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Better Together with the Centre for India Australia Studies

Speaking at the launch of the Centre for India Australia Studies (CIAS) at O.P. Jindal Global University in Sonipat, the former Australian High Commissioner to India, Harinder Sidhu, commented, “India now sits at the top tier of countries of importance to Australia. In 2016, the India-Australia relationship is stronger, more diverse, and more active than ever before.”

The CIAS was established to harness the growing momentum of Australia-India relations. Fast forward six years and the bilateral relationship has only continued to deepen. In that time, the CIAS has facilitated hundreds of student and academic exchanges, immersion programs, internships, academic conferences and joint publications. 

Here, we speak with Executive Director Professor Shaun Star who has been with the CIAS from the beginning. He shares how promoting the Australian identity on campus and a collaborative work environment has been key to its success.

Founding Vice Chancellor Raj Kumar, Professor Shaun Star, former Australian High Commissioner to India Ms Harinder Sidhu, and Dean at Jindal School of International Affairs Professor Sreeram Chaulia at the inauguration of CIAS in 2016.

Welcome to the Better Together series. You were born and raised in Australia – what attracted you to a career in India?

In 2009, I received the Prime Minister’s Australia Asia Endeavour Award. I was among 20 undergraduate students selected to study in an Asian country and I was the only one to choose India.

I was attracted to India because I could see how the Australia-India relationship was evolving at the time. I felt India would be the next big thing and of course the bilateral partnership has grown rapidly since then. But I was also interested in the similarities between the Indian and Australian legal systems – in fact, I’ve since written a book about it. I’m an Australian qualified lawyer and much of my career has been dedicated to sports law and governance.  

I intended to immerse myself in the Indian experience for one year. But the opportunities kept coming and one year quickly turned into ten. The most significant opportunity came in 2016 when we launched the Centre for India Australia Studies. While I am currently in Australia, I work full time at O.P. Jindal Global University and remain connected to India through my work and the many friendships I’ve made.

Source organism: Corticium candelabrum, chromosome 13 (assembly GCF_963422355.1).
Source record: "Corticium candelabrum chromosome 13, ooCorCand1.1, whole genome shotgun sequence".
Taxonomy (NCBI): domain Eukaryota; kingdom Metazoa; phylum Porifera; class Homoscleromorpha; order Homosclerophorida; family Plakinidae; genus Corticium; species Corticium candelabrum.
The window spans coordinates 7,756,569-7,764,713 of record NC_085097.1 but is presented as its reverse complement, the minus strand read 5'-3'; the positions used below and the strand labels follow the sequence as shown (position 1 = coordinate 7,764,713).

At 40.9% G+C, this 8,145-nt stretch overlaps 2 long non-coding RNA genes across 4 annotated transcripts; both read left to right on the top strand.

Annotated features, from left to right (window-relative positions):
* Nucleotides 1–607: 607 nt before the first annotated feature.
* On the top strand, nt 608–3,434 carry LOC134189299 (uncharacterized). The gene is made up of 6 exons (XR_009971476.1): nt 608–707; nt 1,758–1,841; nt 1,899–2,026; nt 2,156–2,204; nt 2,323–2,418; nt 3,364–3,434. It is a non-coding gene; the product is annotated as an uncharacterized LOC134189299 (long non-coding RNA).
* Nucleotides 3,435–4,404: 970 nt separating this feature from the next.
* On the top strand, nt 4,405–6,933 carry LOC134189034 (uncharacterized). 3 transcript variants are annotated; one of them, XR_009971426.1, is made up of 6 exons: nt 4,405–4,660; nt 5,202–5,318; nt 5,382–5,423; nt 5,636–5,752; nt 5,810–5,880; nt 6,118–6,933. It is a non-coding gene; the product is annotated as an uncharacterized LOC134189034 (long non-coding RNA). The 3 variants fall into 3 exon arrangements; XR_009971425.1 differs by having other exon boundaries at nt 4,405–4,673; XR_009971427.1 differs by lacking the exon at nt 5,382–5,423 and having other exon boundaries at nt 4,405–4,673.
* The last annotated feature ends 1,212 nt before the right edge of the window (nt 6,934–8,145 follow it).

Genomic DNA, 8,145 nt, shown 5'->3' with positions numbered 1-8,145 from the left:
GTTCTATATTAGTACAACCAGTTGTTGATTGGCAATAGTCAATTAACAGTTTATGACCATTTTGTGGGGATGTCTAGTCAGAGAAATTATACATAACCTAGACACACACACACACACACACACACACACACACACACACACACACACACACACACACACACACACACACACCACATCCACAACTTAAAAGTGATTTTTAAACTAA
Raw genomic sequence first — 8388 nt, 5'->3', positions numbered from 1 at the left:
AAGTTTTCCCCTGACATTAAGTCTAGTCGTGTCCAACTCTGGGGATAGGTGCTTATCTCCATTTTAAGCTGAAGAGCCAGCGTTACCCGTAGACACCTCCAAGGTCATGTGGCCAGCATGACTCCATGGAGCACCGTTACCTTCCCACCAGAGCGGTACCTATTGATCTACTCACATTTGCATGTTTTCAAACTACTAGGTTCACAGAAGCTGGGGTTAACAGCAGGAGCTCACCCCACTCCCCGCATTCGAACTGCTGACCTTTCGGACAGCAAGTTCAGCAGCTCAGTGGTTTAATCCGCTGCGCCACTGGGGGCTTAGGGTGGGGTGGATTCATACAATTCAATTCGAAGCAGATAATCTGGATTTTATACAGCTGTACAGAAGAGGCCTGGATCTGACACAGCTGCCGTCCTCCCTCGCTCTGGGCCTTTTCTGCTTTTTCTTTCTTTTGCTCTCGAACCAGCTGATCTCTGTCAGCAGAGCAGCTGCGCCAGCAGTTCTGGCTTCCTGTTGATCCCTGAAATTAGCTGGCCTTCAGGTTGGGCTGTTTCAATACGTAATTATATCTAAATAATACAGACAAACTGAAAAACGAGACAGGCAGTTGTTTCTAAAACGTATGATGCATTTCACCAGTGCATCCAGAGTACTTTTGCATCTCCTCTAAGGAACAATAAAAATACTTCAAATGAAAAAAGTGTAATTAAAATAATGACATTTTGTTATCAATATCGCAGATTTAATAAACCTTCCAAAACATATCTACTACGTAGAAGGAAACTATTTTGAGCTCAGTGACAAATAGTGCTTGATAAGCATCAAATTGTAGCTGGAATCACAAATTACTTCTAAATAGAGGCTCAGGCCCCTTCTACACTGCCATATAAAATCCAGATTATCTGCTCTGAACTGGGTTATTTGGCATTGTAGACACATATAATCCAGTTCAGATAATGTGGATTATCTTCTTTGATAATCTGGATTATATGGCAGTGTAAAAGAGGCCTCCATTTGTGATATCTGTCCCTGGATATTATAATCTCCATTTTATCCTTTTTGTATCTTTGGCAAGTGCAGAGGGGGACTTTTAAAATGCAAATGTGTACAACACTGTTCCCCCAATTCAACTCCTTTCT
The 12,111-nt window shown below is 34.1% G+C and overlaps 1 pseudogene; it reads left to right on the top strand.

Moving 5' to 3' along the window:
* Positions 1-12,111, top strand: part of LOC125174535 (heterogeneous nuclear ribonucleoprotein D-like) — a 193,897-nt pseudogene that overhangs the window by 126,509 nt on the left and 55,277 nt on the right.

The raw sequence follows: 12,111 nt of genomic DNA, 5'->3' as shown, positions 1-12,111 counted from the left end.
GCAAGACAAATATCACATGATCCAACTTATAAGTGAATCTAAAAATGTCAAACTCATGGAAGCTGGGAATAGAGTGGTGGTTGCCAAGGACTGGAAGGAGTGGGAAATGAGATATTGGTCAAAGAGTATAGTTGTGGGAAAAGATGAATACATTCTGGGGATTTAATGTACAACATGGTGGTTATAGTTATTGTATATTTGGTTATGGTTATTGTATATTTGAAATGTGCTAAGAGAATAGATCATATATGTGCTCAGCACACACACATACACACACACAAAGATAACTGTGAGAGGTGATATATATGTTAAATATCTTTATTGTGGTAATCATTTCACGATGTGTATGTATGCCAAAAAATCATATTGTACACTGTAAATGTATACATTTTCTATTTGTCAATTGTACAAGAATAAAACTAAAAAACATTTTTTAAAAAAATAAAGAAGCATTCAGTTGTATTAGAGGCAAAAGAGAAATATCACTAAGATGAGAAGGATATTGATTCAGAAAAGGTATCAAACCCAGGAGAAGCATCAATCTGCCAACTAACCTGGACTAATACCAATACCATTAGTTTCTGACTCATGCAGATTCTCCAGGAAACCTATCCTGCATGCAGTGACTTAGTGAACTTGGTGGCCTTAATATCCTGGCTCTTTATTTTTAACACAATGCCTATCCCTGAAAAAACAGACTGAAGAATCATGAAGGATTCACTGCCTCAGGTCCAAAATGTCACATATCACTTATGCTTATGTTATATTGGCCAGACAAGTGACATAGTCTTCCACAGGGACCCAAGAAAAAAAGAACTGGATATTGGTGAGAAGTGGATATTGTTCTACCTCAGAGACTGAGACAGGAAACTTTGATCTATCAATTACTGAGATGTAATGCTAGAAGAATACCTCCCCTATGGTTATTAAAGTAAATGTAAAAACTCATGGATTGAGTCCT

The Centre for India Australia Studies (CIAS) was established to drive collaboration in key areas of the bilateral relationship. What do you feel was missing at that time?

While similar institutions existed in Australia, there were none housed in an Indian higher education institution. So, there was an obvious gap there.

The idea behind CIAS was to increase the Australian imagination in India. It’s about increasing the presence of Australia – Australian culture, policy, law, business and more, in an Indian context so that it wasn’t as foreign to students and faculty as it has been.

I think it’s changing, but historically when Indian students and academics were considering an international opportunity they looked to Europe or the US first. Because of our presence on campus, we’ve had a huge impact. Students and academics will proactively ask us, “What opportunities are there for me in Australia?”

When I first started with O.P. Jindal Global University, I was the only Australian. Now we have 12 Australians working with us and another 27 faculty members with degrees from Australia. Similarly, we’ve had hundreds of students and academics visit from Australian universities and all of us on campus benefit from these experiences.